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Gary Hirshberg, president and “CE-YO” of Stonyfield Farms, addresses a the Kellogg School at an event organized by the Social Impact Club

Health, and healthy profits, the mission of Stonyfield Farms ‘CE-YO’

By Matt Golosinski

5/1/2004 - Eating yogurt sure seems to have put the fire in Gary Hirshberg, president and “CE-YO” of Stonyfield Farms, the leading manufacturer of all-natural and organic yogurt in the United States.

Hirshberg pulled no punches during his May 3 visit to the Kellogg School, addressing the subject of mission branding — a term he prefers to “cause-related marketing” — before some 60 Kellogg students, faculty and staff.

His message: the environment, like many overweight Americans, is in sad shape, and the business community can take the lead in remedying matters, while still earning healthy profits.

“We’re all compost, sooner or later,” said Hirshberg, who recently turned 50. “Life’s too short. If we don’t change the way we purchase commodities and treat the land, there’s no future.”

The latest corporate leader to appear as part of the Kellogg Social Impact Club’s excellent speaker series, Hirshberg called business “the most powerful force on the planet,” and said that many social and environmental problems exist largely because business has not made solutions a priority.

But he also insisted that business has the power to create a sustainable future, if executives “encode their mission” into everything they do.

Mission branding is an “attitude and conscious strategy” that results from management’s commitment to social good as part of their firm’s overall business model, said Hirshberg.

“Business cannot be divorced from the problems of society,” he stated, standing before a picture of the Earth. “We are out of places to play. We have only one of them.”

Trained as a climatologist, Hirshberg cited alarming data to support his contention that large-scale changes in consumption are “compelling and necessary, but also a huge business opportunity.” Included among these details were figures from the Munich Society for Environmental Research about the rapid decline of Alpine glaciers, as well as research indicating that 3-to-6-year-olds eating conventional diets have six times more pesticides concentrated in their bodies than do children who eat organic diets.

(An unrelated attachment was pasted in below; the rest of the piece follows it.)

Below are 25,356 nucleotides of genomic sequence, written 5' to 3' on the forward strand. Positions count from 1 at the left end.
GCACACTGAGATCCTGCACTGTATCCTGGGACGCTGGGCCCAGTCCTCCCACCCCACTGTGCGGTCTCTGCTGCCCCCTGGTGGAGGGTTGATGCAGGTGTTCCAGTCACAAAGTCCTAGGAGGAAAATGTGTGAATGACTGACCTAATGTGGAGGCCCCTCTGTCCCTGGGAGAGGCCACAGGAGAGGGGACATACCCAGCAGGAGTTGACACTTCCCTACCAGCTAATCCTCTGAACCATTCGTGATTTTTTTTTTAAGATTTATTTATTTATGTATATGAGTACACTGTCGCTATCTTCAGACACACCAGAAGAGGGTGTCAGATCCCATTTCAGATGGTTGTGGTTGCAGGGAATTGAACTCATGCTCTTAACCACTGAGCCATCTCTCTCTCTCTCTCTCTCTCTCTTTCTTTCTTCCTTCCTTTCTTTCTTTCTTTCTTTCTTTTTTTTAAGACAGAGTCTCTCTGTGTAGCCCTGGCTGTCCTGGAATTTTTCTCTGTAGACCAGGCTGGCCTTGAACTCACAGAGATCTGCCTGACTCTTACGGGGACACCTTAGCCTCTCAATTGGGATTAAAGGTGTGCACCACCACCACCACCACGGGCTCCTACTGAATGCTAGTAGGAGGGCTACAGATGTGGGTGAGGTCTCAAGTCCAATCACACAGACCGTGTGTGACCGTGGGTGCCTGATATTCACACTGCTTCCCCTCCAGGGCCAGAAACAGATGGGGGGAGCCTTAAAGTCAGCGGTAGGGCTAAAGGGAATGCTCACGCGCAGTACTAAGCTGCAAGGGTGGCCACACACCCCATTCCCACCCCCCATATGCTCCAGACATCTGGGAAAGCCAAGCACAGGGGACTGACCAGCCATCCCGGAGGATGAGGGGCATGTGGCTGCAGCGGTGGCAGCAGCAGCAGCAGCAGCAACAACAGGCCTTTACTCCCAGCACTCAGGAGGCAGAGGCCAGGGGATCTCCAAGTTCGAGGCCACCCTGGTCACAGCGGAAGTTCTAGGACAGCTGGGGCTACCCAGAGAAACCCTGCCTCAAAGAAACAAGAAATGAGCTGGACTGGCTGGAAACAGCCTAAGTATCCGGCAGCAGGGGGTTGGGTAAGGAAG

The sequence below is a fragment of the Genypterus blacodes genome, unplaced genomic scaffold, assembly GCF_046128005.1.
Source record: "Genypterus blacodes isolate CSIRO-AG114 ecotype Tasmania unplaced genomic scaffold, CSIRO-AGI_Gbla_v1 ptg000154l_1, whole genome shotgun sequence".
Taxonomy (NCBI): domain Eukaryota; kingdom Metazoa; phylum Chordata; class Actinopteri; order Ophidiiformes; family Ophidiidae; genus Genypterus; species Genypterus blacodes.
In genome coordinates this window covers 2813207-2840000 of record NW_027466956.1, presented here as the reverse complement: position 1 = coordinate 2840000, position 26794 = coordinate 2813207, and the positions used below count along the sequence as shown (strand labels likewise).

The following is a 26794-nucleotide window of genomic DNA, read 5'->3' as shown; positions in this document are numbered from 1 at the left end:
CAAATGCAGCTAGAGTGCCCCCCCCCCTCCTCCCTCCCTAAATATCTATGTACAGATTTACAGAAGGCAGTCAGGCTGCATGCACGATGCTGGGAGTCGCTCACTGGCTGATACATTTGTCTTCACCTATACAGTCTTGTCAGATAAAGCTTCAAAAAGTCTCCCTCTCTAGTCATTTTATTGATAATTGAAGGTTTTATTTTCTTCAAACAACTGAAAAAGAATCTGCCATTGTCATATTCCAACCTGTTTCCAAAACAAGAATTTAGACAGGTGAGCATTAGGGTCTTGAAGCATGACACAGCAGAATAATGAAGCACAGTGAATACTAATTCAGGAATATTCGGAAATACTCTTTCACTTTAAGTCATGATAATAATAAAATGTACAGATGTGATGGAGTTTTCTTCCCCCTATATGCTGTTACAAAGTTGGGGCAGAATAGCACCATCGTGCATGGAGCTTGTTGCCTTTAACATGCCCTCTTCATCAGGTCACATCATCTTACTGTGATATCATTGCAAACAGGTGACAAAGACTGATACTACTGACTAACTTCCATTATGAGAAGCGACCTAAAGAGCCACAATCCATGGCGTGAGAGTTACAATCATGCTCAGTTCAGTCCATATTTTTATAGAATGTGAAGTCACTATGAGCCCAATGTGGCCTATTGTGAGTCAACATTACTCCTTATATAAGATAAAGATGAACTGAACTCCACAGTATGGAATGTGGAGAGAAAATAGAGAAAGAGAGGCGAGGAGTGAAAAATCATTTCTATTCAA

In addition, he noted studies that estimate some 65 percent of U.S. adults are overweight or obese — “a health-care crisis and an economic crisis” that he said results in 300,000 deaths per year.

Responding to these facts, Hirshberg has also launched a chain of restaurants called O’Naturals, which aims to be the leading alternative to mainstream fast-food restaurants. Serving a variety of healthy, often organic foods, O’Naturals is currently open in New Hampshire and Maine, with plans to grow in other locations.

“All of humanity ate organic food until 1950,” said Hirshberg, who believes society is on the verge of a “trend reversal” and the “dawn of renewable energy” with regard to depletion of natural resources.

Some statistics suggest he may be right.

Hirshberg noted that organic foods currently is a $13.7 billion business in the United States, having tripled earnings in just four years. While still only 4.5 percent of the total U.S. food industry, the organic sector is the fastest growing part of the industry, said Hirshberg.

He also cited market research data indicating that 92 percent of customers want explicit labels on genetically modified foods, and that 60 percent are willing to pay more for food produced without chemicals — enormous potential business opportunities for firms that understand this part of the marketplace.

Founded by Hirshberg in 1983 with just seven cows, New Hampshire-based Stonyfield Farms today earns more than $150 million in annual sales with distribution in all 50 U.S. states, often leading with an innovative marketing edge that combines the firm’s business and social mission.

Provocative advertising, including such initiatives as the “We Salute Your Commute” promotion on Chicago Metra trains that distributed almost 90,000 yogurt samples in three days, helps offset the firm’s comparatively modest marketing budget, said Hirshberg. The firm has also placed natural foods vending machines in schools as “a healthy alternative to the junk-food” typically found there.

Stonyfield Farms also contributes 10 percent of its profits to a host of environmental causes, such as National Public Radio’s award-winning “Living on Earth” series. The company’s Web site ( also serves as a repository of environmental information and links.

In 2003, the France-based consumer products company Groupe Danone bought 80 percent of Stonyfield Farms. However, Hirshberg noted that he retains veto/voting control of the business and that the arrangement is part of his long-term strategy to play a role in forcing larger companies to move their product lines toward more organics.

“The way to predict the future is to invent it,” said Hirshberg.